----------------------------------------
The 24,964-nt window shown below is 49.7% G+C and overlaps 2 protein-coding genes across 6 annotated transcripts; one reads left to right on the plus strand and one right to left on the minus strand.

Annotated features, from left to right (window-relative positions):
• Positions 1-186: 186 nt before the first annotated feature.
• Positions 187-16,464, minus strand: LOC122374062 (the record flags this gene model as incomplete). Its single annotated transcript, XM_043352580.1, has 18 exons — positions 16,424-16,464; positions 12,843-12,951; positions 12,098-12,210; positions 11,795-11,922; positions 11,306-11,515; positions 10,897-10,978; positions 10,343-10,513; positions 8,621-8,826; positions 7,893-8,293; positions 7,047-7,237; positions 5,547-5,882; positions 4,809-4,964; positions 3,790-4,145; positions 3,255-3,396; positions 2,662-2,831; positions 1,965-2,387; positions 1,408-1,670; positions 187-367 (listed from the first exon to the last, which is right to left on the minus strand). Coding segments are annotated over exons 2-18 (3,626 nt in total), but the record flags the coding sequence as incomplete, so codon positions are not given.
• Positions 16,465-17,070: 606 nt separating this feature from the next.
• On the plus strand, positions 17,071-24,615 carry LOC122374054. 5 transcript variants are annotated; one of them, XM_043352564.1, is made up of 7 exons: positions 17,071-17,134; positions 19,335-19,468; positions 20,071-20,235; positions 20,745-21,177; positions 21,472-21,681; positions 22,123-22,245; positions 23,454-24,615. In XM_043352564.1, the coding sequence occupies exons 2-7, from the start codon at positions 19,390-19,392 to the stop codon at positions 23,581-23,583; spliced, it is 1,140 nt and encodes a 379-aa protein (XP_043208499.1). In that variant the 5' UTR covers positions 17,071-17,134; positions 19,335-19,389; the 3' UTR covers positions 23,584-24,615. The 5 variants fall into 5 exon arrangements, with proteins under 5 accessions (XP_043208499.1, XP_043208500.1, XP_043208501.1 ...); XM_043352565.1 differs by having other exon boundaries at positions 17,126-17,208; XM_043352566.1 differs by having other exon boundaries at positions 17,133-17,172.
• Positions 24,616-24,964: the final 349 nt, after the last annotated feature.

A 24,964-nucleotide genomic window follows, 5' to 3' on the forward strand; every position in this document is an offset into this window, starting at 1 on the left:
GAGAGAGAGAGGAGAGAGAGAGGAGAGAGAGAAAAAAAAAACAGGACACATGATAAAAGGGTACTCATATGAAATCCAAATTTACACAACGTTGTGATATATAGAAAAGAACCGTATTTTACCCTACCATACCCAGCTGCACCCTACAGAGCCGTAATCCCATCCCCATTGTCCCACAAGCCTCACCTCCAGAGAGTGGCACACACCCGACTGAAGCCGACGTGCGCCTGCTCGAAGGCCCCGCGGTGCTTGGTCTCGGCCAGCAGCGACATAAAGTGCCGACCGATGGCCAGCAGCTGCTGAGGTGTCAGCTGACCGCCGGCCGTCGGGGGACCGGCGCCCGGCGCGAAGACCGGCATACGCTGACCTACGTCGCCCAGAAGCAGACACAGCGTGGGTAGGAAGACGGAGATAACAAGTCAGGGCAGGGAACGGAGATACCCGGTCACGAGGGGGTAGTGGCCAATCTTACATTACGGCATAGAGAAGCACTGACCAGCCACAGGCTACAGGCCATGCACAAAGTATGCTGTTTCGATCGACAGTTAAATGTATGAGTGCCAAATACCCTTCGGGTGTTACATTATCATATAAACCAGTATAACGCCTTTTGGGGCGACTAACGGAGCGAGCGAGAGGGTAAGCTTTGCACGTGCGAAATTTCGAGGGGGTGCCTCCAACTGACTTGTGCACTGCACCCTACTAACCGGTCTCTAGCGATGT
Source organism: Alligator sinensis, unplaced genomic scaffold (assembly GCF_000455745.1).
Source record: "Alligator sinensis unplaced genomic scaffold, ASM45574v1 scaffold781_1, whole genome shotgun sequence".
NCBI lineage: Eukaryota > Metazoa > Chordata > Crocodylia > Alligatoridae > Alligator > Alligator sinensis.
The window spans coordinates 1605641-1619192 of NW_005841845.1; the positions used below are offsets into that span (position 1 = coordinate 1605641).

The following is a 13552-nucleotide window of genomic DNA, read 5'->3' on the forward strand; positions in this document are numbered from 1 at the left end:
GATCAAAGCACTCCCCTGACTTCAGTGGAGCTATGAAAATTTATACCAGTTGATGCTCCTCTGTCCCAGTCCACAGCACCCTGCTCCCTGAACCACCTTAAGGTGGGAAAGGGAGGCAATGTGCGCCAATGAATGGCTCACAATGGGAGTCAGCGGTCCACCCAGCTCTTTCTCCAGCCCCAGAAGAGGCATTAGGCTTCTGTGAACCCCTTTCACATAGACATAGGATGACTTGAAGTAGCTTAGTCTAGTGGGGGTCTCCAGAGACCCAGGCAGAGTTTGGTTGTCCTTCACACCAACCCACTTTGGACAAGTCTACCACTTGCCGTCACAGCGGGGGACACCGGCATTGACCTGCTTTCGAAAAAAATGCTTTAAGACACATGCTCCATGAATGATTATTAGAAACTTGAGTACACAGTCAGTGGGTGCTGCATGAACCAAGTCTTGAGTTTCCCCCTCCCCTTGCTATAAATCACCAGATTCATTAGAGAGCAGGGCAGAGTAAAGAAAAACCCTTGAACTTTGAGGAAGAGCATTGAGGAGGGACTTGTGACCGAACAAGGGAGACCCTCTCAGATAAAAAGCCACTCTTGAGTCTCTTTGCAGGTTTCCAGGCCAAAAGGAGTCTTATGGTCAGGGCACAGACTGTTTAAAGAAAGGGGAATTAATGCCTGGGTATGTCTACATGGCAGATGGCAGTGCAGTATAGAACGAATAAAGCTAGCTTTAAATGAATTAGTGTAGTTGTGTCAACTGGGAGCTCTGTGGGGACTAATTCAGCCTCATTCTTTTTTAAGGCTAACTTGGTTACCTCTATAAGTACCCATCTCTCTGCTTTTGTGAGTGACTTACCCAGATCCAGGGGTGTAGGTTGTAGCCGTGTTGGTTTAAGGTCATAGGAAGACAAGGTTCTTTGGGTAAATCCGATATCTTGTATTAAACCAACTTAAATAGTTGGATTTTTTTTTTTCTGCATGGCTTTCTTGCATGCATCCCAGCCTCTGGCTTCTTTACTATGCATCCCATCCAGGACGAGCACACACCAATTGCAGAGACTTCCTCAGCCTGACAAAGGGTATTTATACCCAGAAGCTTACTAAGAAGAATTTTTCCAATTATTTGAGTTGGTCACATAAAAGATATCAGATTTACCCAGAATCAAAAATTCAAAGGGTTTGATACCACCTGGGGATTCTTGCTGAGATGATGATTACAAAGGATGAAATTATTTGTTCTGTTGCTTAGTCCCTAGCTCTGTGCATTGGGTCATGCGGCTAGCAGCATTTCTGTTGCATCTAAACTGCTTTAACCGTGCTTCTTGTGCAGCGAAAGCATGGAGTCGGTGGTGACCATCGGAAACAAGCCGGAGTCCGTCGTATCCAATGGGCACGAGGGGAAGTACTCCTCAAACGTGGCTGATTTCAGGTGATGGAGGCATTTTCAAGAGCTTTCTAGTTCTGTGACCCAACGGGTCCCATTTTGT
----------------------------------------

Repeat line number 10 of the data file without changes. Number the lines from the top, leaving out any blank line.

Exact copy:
Source organism: Alligator sinensis, unplaced genomic scaffold (assembly GCF_000455745.1).